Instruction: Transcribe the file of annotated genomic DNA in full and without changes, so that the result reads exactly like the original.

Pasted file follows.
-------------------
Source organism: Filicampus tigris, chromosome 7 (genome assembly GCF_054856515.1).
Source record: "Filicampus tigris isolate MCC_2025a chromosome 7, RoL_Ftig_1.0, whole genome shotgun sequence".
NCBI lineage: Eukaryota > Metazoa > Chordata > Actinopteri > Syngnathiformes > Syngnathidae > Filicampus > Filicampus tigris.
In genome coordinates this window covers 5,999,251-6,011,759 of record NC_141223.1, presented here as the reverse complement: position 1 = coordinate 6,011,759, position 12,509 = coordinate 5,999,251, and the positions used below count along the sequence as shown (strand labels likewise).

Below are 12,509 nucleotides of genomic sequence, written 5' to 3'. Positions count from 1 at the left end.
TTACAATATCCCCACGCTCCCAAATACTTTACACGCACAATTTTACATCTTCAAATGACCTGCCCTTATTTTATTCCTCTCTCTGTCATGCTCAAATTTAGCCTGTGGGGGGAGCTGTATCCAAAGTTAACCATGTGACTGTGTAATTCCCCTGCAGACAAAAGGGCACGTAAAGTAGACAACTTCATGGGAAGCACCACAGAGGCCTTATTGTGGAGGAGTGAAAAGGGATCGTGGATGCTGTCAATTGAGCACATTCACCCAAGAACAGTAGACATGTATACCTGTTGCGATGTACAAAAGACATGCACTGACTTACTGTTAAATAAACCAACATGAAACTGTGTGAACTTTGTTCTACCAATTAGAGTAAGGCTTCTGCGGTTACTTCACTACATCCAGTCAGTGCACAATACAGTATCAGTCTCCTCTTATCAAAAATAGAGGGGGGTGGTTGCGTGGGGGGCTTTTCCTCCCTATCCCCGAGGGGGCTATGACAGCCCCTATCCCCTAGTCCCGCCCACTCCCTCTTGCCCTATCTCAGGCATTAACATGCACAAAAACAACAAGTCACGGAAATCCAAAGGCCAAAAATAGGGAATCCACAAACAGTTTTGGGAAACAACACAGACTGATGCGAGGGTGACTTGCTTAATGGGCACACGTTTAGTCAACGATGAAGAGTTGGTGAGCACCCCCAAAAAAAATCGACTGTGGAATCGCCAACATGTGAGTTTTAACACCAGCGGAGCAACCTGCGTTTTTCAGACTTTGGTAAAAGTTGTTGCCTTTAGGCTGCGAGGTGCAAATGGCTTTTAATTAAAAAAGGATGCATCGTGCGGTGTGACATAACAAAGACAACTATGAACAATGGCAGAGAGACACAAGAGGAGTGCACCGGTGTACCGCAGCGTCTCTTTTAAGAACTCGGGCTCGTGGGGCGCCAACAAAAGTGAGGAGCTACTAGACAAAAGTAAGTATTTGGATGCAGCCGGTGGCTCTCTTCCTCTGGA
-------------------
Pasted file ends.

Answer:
Source organism: Filicampus tigris, chromosome 7 (genome assembly GCF_054856515.1).
Source record: "Filicampus tigris isolate MCC_2025a chromosome 7, RoL_Ftig_1.0, whole genome shotgun sequence".
NCBI lineage: Eukaryota > Metazoa > Chordata > Actinopteri > Syngnathiformes > Syngnathidae > Filicampus > Filicampus tigris.
In genome coordinates this window covers 5,999,251-6,011,759 of record NC_141223.1, presented here as the reverse complement: position 1 = coordinate 6,011,759, position 12,509 = coordinate 5,999,251, and the positions used below count along the sequence as shown (strand labels likewise).

Below are 12,509 nucleotides of genomic sequence, written 5' to 3'. Positions count from 1 at the left end.
TTACAATATCCCCACGCTCCCAAATACTTTACACGCACAATTTTACATCTTCAAATGACCTGCCCTTATTTTATTCCTCTCTCTGTCATGCTCAAATTTAGCCTGTGGGGGGAGCTGTATCCAAAGTTAACCATGTGACTGTGTAATTCCCCTGCAGACAAAAGGGCACGTAAAGTAGACAACTTCATGGGAAGCACCACAGAGGCCTTATTGTGGAGGAGTGAAAAGGGATCGTGGATGCTGTCAATTGAGCACATTCACCCAAGAACAGTAGACATGTATACCTGTTGCGATGTACAAAAGACATGCACTGACTTACTGTTAAATAAACCAACATGAAACTGTGTGAACTTTGTTCTACCAATTAGAGTAAGGCTTCTGCGGTTACTTCACTACATCCAGTCAGTGCACAATACAGTATCAGTCTCCTCTTATCAAAAATAGAGGGGGGTGGTTGCGTGGGGGGCTTTTCCTCCCTATCCCCGAGGGGGCTATGACAGCCCCTATCCCCTAGTCCCGCCCACTCCCTCTTGCCCTATCTCAGGCATTAACATGCACAAAAACAACAAGTCACGGAAATCCAAAGGCCAAAAATAGGGAATCCACAAACAGTTTTGGGAAACAACACAGACTGATGCGAGGGTGACTTGCTTAATGGGCACACGTTTAGTCAACGATGAAGAGTTGGTGAGCACCCCCAAAAAAAATCGACTGTGGAATCGCCAACATGTGAGTTTTAACACCAGCGGAGCAACCTGCGTTTTTCAGACTTTGGTAAAAGTTGTTGCCTTTAGGCTGCGAGGTGCAAATGGCTTTTAATTAAAAAAGGATGCATCGTGCGGTGTGACATAACAAAGACAACTATGAACAATGGCAGAGAGACACAAGAGGAGTGCACCGGTGTACCGCAGCGTCTCTTTTAAGAACTCGGGCTCGTGGGGCGCCAACAAAAGTGAGGAGCTACTAGACAAAAGTAAGTATTTGGATGCAGCCGGTGGCTCTCTTCCTCTGGA